Its close relative, the True Personifer Angelfish (C. personifer), is limited in distribution to West Australia and rarely makes it into the aquarium trade; when it does appear, it commands a high price. Individuals of 4.5 inches (11 cm) or less are usually identical in both species, but adults are reported to be distinguishable by caudal fin coloration (although this characteristic may be a bit variable). In adult C. personifer, the tail is typically all black with a wide yellow distal margin, while that of a large C. meridithi is usually yellow overall or dusky with a yellow edge. Like its “false” relative, the male Personifer Angelfish has yellow polka dots on a blue face, and the female’s face is a plain grayish-blue. This species gets larger than its eastern kin, attaining a maximum length of around 14 inches (35.5 cm); therefore, you will want a larger aquarium to keep a full-grown C. personifer (200 gallons/ 757 L should suffice).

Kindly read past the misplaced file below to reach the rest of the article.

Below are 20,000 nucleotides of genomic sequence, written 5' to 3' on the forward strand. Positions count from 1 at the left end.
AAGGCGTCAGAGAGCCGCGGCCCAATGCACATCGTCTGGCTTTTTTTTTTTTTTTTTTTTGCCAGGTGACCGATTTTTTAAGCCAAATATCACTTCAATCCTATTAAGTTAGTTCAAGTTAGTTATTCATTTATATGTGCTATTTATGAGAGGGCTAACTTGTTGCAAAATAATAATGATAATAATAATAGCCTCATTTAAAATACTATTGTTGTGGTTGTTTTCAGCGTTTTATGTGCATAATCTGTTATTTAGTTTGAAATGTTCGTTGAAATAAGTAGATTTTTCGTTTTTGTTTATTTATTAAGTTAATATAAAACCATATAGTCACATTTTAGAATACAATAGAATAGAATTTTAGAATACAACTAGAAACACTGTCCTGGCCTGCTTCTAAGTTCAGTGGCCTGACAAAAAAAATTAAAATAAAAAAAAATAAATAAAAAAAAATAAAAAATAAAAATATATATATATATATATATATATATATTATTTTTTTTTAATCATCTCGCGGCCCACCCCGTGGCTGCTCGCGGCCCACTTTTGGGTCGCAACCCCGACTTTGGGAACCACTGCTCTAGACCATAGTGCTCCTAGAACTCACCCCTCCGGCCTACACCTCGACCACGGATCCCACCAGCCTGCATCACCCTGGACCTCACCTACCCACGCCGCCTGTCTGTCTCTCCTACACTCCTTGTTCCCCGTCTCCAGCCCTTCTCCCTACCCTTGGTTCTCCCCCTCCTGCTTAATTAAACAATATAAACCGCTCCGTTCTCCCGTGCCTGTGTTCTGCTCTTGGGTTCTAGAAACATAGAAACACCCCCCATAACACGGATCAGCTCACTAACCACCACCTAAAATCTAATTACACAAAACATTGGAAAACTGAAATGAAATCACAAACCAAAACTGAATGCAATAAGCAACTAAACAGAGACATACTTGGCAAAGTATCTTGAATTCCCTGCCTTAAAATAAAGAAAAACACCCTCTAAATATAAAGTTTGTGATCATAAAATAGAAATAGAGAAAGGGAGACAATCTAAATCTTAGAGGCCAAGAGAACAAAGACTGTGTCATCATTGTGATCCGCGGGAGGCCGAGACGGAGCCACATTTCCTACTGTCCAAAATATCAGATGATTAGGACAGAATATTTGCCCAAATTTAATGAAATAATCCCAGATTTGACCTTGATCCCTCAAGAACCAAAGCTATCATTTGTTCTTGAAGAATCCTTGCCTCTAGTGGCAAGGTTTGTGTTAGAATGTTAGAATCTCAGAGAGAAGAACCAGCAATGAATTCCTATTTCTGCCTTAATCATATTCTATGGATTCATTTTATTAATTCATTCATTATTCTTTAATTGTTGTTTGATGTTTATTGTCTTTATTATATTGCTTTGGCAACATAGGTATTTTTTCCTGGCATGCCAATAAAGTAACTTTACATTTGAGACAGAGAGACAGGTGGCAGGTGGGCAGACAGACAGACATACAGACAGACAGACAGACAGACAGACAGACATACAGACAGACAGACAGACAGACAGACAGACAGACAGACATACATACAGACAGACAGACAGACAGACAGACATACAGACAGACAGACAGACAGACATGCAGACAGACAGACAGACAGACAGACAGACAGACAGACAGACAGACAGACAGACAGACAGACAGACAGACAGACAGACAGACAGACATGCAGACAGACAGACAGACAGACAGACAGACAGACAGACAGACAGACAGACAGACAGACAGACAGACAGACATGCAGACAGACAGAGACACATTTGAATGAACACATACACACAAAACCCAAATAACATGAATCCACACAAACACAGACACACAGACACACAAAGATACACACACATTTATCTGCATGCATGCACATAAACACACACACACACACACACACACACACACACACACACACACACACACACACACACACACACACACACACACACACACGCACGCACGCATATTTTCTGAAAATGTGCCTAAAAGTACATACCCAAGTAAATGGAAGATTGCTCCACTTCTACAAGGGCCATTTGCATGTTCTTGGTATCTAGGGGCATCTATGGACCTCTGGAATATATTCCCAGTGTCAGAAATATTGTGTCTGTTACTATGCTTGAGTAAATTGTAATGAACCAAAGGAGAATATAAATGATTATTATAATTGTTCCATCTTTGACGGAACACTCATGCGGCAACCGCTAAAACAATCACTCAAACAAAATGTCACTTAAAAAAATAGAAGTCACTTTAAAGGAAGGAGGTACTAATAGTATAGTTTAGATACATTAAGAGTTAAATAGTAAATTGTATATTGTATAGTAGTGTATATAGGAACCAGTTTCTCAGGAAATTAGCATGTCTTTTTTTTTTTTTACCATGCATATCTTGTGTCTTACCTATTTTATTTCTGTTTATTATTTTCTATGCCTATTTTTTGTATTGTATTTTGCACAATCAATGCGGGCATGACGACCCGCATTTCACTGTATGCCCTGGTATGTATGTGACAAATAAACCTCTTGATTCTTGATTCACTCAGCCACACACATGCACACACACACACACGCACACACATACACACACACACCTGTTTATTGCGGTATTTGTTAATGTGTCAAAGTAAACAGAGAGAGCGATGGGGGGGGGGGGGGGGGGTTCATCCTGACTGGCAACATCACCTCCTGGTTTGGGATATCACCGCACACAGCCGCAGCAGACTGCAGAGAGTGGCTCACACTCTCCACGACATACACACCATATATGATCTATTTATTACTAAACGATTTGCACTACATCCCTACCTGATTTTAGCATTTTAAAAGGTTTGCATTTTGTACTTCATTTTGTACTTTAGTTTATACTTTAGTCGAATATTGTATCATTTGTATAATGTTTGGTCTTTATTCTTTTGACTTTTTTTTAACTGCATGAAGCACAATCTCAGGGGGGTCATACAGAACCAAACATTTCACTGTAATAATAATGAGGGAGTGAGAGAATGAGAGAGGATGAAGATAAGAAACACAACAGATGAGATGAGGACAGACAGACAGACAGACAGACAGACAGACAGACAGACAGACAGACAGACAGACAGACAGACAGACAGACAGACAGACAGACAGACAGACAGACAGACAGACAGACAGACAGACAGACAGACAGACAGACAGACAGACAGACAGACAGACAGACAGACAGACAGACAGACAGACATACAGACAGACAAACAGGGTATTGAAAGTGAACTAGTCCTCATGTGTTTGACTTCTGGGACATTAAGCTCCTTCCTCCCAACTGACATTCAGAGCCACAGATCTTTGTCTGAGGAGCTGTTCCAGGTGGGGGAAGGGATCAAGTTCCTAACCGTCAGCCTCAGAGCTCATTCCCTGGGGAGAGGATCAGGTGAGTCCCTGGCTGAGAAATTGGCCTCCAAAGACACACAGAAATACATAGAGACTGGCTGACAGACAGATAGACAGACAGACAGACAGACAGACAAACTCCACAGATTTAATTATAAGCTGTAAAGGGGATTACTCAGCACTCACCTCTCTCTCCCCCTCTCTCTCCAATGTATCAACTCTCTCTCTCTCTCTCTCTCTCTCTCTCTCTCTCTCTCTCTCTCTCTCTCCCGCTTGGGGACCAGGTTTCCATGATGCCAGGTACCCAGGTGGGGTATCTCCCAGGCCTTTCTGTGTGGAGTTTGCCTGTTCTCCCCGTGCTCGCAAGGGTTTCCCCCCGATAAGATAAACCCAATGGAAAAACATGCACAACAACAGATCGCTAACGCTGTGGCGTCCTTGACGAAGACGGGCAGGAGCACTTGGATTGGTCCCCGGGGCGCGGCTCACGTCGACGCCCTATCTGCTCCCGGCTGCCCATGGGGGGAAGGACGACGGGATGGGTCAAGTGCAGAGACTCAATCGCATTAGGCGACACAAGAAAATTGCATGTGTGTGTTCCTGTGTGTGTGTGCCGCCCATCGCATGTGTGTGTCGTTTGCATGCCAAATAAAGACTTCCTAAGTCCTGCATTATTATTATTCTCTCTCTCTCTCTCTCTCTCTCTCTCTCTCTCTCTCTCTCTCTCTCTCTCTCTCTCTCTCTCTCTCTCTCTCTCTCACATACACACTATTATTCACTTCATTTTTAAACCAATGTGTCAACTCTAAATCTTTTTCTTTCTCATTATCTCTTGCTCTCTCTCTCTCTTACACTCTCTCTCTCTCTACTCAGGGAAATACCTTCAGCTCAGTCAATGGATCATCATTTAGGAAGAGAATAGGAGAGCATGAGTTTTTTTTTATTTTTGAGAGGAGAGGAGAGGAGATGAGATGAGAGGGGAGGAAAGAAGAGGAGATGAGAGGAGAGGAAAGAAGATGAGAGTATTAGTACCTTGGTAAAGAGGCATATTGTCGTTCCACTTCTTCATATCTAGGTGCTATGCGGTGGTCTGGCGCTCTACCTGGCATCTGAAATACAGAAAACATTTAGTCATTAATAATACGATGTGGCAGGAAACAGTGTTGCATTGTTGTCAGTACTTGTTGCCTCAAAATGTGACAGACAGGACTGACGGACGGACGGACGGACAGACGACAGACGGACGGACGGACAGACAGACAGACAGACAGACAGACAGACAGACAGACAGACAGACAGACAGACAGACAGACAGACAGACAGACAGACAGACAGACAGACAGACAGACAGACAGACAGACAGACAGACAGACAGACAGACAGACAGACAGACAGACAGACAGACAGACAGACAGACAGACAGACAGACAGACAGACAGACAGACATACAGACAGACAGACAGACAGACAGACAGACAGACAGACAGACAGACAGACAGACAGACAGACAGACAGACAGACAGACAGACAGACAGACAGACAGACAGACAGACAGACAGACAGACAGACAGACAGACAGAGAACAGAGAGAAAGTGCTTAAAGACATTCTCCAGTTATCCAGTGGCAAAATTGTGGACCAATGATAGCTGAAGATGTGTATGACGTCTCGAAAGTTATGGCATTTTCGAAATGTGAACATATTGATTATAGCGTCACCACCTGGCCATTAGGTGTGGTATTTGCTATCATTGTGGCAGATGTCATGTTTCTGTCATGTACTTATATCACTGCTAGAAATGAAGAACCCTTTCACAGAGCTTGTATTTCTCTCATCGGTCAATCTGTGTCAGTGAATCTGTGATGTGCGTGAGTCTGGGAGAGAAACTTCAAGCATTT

The Scribbled Angelfish, Chaetodontoplus duboulayi, here displaying horizontal striping, a male characteristic.

The Scribbled Angelfish, Chaetodontoplus duboulayi, here displaying horizontal striping, a male characteristic.

Another Australian beauty is the Scribbled Angelfish (C. duboulayi). This beautiful, relatively common species occurs from northern Queensland to northwestern Australia (where it is often seen in the same habitats as C. personifer) and Papua New Guinea. It acclimates readily if it has lots of room, plenty of good hiding places, and no overly aggressive tankmates. That said, as it grows it may start throwing its weight around and pestering other pomacanthid and similarly shaped tankmates (e.g., butterflyfishes). This species gets about 10 inches (24 cm) long and does best in a tank of 180 gallons (681 L) or more. Fresh clams or mussels on the half-shell (rubber-banded to a piece of rubble) can often prompt a stubborn Scribbled to start feeding.

Chaetodontoplus septentrionalis, the Blueline Angelfish, was among the very first commercially-available captive-bred marine angelfish species.

Chaetodontoplus septentrionalis, the Blueline Angelfish, was among the very first commercially-available captive-bred marine angelfish species.